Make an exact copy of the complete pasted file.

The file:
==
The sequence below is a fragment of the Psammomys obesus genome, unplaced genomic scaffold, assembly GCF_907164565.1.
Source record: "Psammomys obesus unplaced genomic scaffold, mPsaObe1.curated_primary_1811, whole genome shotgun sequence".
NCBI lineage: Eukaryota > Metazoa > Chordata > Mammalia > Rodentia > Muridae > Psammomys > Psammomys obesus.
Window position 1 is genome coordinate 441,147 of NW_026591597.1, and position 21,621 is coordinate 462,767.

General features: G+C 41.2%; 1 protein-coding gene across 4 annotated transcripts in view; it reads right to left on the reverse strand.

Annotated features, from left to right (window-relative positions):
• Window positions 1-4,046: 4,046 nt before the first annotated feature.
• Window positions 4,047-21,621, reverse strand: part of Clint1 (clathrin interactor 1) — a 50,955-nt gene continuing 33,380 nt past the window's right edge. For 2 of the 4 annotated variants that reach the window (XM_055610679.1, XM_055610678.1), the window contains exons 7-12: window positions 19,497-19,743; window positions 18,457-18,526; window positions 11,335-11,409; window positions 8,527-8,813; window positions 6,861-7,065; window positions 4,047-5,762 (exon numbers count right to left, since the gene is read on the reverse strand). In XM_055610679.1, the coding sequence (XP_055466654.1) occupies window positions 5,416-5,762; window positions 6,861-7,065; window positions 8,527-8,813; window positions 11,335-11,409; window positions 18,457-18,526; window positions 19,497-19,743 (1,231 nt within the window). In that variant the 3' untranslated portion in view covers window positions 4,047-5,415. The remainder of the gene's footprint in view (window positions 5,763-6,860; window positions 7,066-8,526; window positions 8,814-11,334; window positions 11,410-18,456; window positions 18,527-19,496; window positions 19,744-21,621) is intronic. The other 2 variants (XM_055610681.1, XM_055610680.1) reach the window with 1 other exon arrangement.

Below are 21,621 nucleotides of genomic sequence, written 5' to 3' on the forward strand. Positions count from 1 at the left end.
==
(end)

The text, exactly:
The sequence below is a fragment of the Psammomys obesus genome, unplaced genomic scaffold, assembly GCF_907164565.1.
Source record: "Psammomys obesus unplaced genomic scaffold, mPsaObe1.curated_primary_1811, whole genome shotgun sequence".
NCBI lineage: Eukaryota > Metazoa > Chordata > Mammalia > Rodentia > Muridae > Psammomys > Psammomys obesus.
Window position 1 is genome coordinate 441,147 of NW_026591597.1, and position 21,621 is coordinate 462,767.

General features: G+C 41.2%; 1 protein-coding gene across 4 annotated transcripts in view; it reads right to left on the reverse strand.

Annotated features, from left to right (window-relative positions):
• Window positions 1-4,046: 4,046 nt before the first annotated feature.
• Window positions 4,047-21,621, reverse strand: part of Clint1 (clathrin interactor 1) — a 50,955-nt gene continuing 33,380 nt past the window's right edge. For 2 of the 4 annotated variants that reach the window (XM_055610679.1, XM_055610678.1), the window contains exons 7-12: window positions 19,497-19,743; window positions 18,457-18,526; window positions 11,335-11,409; window positions 8,527-8,813; window positions 6,861-7,065; window positions 4,047-5,762 (exon numbers count right to left, since the gene is read on the reverse strand). In XM_055610679.1, the coding sequence (XP_055466654.1) occupies window positions 5,416-5,762; window positions 6,861-7,065; window positions 8,527-8,813; window positions 11,335-11,409; window positions 18,457-18,526; window positions 19,497-19,743 (1,231 nt within the window). In that variant the 3' untranslated portion in view covers window positions 4,047-5,415. The remainder of the gene's footprint in view (window positions 5,763-6,860; window positions 7,066-8,526; window positions 8,814-11,334; window positions 11,410-18,456; window positions 18,527-19,496; window positions 19,744-21,621) is intronic. The other 2 variants (XM_055610681.1, XM_055610680.1) reach the window with 1 other exon arrangement.

Below are 21,621 nucleotides of genomic sequence, written 5' to 3' on the forward strand. Positions count from 1 at the left end.